Tour investigates post-harvest possibilities

WA business tour investigates post-harvest value-adding possibilities

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MORE: Participants in the value-adding study tour where the WA Department of Primary Industries and Regional Development took 13 WA businesses on a week-long tour of Victoria to gather knowledge on how to 'value-add' their operations.

MORE: Participants in the value-adding study tour where the WA Department of Primary Industries and Regional Development took 13 WA businesses on a week-long tour of Victoria to gather knowledge on how to 'value-add' their operations.

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A group of WA agribusinesses has explored how Victoria value-adds to its products.

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ADDING value to a crop post-harvest has been revealed as a real possibility for many Western Australian growers.

Last month, the WA Department of Primary Industries and Regional Development hosted 13 WA businesses on a week-long study tour of Victoria, Australia's leading State for value-added products.

The group attended the inaugural Global Table conference and participants had opportunities to network with businesses and exporters, and see first-hand premium product business operations.

Department Food Innovation manager, Kim Antonio, said the tour was a good example of government and business working together to grow the agri-food industry in WA.

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"Several companies are already applying the knowledge they gained from the tour to make changes to improve their business operations," Mr Antonio said.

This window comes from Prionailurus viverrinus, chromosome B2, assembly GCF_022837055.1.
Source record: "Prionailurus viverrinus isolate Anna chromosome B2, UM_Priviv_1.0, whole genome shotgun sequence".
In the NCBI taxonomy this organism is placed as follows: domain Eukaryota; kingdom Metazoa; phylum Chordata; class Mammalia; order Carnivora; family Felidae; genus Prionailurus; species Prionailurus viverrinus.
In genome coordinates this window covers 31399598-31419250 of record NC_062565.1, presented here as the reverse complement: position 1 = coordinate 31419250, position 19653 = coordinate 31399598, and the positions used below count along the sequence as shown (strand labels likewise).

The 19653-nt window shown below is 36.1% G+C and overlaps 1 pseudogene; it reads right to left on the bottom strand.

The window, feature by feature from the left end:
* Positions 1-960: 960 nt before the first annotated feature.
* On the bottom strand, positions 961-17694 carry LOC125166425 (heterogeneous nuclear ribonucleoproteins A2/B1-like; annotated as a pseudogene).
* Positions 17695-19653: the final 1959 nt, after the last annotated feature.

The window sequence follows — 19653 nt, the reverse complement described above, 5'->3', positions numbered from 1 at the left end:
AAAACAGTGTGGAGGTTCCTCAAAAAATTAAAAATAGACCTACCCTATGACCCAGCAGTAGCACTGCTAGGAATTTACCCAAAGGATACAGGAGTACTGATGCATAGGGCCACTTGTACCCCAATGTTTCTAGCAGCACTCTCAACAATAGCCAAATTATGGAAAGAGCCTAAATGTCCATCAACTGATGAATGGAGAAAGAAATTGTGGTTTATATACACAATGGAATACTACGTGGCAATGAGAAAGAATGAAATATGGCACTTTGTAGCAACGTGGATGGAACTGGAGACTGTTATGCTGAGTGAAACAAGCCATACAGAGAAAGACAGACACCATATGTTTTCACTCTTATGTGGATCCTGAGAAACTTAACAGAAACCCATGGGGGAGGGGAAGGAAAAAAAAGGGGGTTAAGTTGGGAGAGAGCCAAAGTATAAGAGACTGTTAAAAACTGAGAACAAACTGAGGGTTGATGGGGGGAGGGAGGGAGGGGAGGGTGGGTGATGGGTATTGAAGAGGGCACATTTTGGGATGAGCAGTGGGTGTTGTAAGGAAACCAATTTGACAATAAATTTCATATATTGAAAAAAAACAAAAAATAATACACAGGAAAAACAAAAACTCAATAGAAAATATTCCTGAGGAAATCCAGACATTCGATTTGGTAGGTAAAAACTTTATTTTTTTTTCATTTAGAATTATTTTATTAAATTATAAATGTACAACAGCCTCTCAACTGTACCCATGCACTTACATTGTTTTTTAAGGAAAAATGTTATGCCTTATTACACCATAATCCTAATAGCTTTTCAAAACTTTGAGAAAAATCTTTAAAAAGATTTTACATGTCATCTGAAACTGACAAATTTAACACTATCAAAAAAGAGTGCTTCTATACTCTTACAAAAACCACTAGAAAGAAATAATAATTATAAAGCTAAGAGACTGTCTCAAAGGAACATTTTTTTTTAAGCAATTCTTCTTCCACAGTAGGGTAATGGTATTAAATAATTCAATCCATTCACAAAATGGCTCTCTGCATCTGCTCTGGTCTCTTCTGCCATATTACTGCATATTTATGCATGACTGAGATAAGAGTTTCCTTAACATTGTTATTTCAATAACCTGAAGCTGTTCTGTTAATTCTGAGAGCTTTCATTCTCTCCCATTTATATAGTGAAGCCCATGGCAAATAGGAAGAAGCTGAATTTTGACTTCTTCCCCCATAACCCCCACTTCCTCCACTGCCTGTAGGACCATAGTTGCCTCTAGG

"Cowaramup Brewing is now using its previously discarded surplus hops from brewing to make bread, and trialling its popularity in their restaurant.

"Torbay Asparagus saw the benefits of investing in staff through training and incentive programs to grow the business.

"Sweeter Banana Co is investigating a number of value-adding opportunities, based on connections made while on tour.

"Rawsome are using newly formed relationships to purchase local ingredients and expand their gluten free product range."

Mr Antonio said feedback from the tour group was positive and participants believed it was worthwhile taking the time away from their businesses to participate.

"The participants agreed the opportunity to meet with a broad range of suppliers, service providers, industry experts, Austrade commissioners and business peers was highly valuable, and not something they could organise on their own," he said.

"They said to get insights into both the production systems and business practices of Victorian manufacturers has provided clear pathways to success.

"The group also found being able to come together from a diverse range of areas and production sectors in Western Australia provided different points of view and ways of approaching business."

Mr Antonio acknowledged the support of Food and Wine Victoria, the Victorian State Government, Australian Institute of Food Science and Technology, and the City of Ballarat in making the tour possible.

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